Eight weeks of supplementation with watercress may reduce markers of oxidative stress and damage after exhaustive exercise, suggests a new study.
Healthy men consuming the green leafy vegetable had less damage to DNA and lower levels of markers of oxidative stress, a result attributed to the high antioxidant content of watercress, report researchers from Edinburgh Napier University in Scotland and the University of Ulster in Northern Ireland.
“The lipid-soluble antioxidants alpha-tocopherol, gamma-tocopherol and xanthophyll were all elevated following supplementation with watercress, and, in doing so, indicates the potential for watercress to act as a source of blood-rich antioxidants,” wrote the researchers in the British Journal of Nutrition.
“The increased concentration of xanthophyll following the acute dose of watercress may therefore have played a contributory role in the increased protection of lymphocyte DNA in this supplemented group.”
Exercise and oxidative stress
Oxygen-breathing organisms naturally produce reactive oxygen species (ROS), which play an important role in a range of functions, including cell signaling. However, over production of these ROS from smoking, pollution, sunlight, high intensity exercise, or simply aging, may overwhelm the body’s antioxidant defenses and lead to oxidative stress.
“As it has been shown that an overconsumption of oral antioxidants may lead to a pro-oxidant state, causing a disturbance in redox biochemistry, it is therefore imperative that food sources naturally high in antioxidant vitamins are considered, due to their capacity to provide increased systemic and cellular protection without excessively elevating in vivo antioxidant vitamin concentrations,” explained the researchers.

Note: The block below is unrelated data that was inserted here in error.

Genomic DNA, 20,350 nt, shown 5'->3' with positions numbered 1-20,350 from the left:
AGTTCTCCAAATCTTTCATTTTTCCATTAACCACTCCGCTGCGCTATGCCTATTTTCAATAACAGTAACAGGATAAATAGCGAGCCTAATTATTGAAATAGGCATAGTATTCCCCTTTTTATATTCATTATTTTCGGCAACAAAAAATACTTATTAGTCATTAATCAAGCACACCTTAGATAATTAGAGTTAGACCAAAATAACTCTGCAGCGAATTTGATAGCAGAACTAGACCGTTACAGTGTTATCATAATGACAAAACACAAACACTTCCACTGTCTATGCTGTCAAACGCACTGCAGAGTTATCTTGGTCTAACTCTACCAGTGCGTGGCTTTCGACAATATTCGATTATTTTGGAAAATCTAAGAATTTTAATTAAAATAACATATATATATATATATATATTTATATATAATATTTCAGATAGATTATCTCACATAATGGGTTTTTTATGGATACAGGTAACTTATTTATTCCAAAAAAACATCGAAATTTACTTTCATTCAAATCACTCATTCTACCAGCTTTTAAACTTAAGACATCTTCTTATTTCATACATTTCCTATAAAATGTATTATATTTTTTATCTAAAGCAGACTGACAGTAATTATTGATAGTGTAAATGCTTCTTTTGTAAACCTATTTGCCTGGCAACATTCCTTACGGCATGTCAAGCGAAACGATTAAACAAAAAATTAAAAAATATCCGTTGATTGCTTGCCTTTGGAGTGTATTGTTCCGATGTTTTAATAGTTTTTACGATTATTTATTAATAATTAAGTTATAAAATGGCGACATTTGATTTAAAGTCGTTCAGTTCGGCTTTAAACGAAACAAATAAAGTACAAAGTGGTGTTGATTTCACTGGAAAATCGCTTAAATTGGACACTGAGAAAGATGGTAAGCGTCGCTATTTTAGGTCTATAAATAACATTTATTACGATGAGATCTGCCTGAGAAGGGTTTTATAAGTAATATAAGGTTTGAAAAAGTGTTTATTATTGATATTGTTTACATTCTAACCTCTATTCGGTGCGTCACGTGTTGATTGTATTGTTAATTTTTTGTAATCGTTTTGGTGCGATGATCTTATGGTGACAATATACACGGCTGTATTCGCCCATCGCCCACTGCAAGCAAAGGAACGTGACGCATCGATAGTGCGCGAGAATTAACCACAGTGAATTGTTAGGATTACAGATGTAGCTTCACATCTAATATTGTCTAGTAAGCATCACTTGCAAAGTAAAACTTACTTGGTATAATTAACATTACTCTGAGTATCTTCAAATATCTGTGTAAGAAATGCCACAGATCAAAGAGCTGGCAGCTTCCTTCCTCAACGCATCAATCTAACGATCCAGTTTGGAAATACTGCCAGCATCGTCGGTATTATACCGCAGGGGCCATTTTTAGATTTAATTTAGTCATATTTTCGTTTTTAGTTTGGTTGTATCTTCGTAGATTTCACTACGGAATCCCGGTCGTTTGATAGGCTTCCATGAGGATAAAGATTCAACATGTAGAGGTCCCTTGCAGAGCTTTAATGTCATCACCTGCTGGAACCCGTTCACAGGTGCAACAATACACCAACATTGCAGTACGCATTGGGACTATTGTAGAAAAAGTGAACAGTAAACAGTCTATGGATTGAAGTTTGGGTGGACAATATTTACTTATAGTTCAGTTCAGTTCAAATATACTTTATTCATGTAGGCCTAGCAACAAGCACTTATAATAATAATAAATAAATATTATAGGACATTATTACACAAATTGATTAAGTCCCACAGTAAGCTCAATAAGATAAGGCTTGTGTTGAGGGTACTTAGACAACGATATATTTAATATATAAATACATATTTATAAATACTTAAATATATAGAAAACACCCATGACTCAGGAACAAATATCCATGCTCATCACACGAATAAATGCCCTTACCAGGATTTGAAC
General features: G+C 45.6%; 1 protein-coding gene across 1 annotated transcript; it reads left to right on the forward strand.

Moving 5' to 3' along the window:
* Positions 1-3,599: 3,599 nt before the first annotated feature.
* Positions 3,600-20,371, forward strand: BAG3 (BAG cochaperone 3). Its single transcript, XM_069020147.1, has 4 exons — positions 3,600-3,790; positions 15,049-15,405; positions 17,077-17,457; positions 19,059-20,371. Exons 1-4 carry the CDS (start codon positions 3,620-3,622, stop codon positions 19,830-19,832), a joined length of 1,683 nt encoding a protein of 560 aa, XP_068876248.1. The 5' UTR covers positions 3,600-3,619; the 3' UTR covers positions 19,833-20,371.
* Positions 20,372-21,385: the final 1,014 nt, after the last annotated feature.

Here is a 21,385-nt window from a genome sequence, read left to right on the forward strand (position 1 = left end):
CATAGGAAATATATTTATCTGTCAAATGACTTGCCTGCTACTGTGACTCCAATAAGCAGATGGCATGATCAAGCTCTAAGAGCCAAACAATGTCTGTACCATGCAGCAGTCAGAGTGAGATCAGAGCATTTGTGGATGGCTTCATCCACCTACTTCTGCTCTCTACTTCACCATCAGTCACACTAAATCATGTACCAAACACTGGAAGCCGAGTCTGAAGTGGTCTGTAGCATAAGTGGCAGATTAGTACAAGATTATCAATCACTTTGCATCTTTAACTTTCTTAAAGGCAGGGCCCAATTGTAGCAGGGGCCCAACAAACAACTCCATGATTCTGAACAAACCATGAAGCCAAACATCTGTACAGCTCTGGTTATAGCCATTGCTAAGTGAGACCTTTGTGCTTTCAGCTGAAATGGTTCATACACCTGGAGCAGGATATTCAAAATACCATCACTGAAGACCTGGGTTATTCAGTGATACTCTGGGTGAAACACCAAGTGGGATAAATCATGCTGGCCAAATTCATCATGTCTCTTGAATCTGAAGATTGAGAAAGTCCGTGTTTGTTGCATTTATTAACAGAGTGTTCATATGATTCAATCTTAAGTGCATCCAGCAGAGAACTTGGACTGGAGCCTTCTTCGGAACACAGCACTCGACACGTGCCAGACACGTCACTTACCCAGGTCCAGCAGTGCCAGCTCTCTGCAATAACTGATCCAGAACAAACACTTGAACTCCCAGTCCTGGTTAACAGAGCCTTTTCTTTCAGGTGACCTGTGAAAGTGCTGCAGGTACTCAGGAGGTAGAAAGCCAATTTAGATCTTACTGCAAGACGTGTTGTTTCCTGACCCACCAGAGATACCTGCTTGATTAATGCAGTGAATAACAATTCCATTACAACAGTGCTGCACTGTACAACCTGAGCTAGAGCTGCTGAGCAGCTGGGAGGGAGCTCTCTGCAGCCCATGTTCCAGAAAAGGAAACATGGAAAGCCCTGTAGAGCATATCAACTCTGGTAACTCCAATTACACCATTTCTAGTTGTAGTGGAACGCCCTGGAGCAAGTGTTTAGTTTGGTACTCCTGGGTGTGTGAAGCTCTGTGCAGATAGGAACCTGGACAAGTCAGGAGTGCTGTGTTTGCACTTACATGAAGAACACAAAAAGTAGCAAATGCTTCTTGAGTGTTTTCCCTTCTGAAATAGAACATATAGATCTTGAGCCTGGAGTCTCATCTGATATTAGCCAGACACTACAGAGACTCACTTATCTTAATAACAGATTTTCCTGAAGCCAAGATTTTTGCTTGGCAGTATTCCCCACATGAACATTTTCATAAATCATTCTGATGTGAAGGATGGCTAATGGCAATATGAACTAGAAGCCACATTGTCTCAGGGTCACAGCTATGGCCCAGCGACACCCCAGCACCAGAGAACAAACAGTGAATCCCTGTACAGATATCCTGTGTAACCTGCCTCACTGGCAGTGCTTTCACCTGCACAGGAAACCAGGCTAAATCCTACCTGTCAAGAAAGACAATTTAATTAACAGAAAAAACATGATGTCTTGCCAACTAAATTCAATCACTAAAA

In order to test the efficacy of watercress with respect to exhaustive exercise, the researchers recruited 10 healthy men with an average age of 23 to participate in their eight week study.
Participants were given 85 grams of watercress to consume every day for eight weeks. They also participated in an eight week study with no watercress consumption to act as controls.
Results from the exercise tests showed that exercise during the no-watercress period led to an increase in DNA damage, as well as increases in lipid peroxidation, a marker of oxidative stress.
However, such increases were not observed during the watercress period, said the researchers.
Additionally, blood samples revealed increased levels of fat-soluble antioxidants alpha-tocopherol, gamma-tocopherol and xanthophylls.
“In the present investigation, serum [levels of the pro-oxidant compound hydrogen peroxide] H2O2 decreased following exhaustive exercise under both supplemented conditions but increased in the control groups,” wrote the researchers, led by the University of Ulster’s Gareth Davison.
“These data would lend support to the suggestion that watercress may provide effective in vivo protection against H2O2 production as a function of exercise. It is also plausible that the elevated lipid-soluble antioxidants (under both supplemented protocols) are directly scavenging superoxide and therefore result in a net decrease in H2O2 production.
“The observed increase in lipid-soluble antioxidants, as that demonstrated following exercise, may also play a key role in the protection against cell membrane lipid peroxidation.”
“The study demonstrates that exhaustive aerobic exercise may cause DNA damage and lipid peroxidation; however, these perturbations are attenuated by either short- or long-term watercress supplementation, possibility due to the higher concentration of lipid-soluble antioxidants following watercress ingestion.”
Source: British Journal of Nutrition
Published online ahead of print, FirstView Articles, doi: 10.1017/S0007114512000992
“Acute and chronic watercress supplementation attenuates exercise-induced peripheral mononuclear cell DNA damage and lipid peroxidation”
Authors: M.C. Fogarty, C.M. Hughes, G. Burke, J.C. Brown, G.W. Davison